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Liberal Democratic Party members of the House of Councilors agreed Tuesday to demand that the proportional representation section of the chamber’s electoral system be revised so that voters cast ballots for candidates on party lists rather than for the parties themselves, LDP officials said.

LDP Secretary General Hiromu Nonaka has said the LDP’s leadership will back the plan and the party’s partners in the ruling coalition, New Komeito and the New Conservative Party, are likely to follow suit, according to the officials.

The change is therefore likely to be incorporated into the Public Offices Election Law during the upcoming extraordinary Diet session in time for the next Upper House election, scheduled for July 2001.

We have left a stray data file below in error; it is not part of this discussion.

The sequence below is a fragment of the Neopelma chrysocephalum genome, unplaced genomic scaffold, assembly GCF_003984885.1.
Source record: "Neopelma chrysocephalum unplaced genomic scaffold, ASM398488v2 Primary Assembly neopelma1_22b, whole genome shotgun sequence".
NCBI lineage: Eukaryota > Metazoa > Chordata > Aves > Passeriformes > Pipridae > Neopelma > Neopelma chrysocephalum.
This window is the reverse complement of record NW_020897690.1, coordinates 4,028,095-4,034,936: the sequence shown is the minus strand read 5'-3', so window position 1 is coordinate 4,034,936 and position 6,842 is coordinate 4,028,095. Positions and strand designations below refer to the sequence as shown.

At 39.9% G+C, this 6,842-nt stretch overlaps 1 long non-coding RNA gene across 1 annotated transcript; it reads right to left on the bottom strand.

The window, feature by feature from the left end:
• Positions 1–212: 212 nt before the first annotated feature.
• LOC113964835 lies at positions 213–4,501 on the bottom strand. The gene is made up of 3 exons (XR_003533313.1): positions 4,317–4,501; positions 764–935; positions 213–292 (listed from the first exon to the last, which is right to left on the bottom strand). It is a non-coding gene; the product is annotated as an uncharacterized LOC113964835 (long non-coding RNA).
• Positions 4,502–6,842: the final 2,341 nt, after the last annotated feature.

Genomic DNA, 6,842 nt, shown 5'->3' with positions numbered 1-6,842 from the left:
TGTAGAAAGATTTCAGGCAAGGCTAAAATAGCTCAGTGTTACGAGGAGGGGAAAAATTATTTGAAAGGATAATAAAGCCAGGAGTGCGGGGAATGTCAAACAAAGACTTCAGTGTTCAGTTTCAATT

Upper House elections are held every three years, with half the house’s 252 seats up for grabs. Of the 126 seats, 50 are elected through proportional representation and the other 76 from multiple-seat constituencies.

Under the current system, voters choose parties in the proportional representation ballot, and candidates are allocated seats on the basis of their positions on party lists.

Under the LDP proposal, parties would be required to allocate seats to candidates on the basis of the number of votes they garner.

The opposition parties are strongly opposed to the planned revision, saying election campaigns would become much more costly.

The way in which parties, especially the LDP, select their Upper House candidates has come under scrutiny recently in the wake of a scandal involving former Financial Reconstruction Commission chief Kimitaka Kuze.

Allegations emerged in July that Kuze obtained 100 million yen from condominium developer Daikyo Inc. in 1991 to cover party membership fees for about 33,000 people, in an effort to get his name placed higher on the LDP list of candidates.

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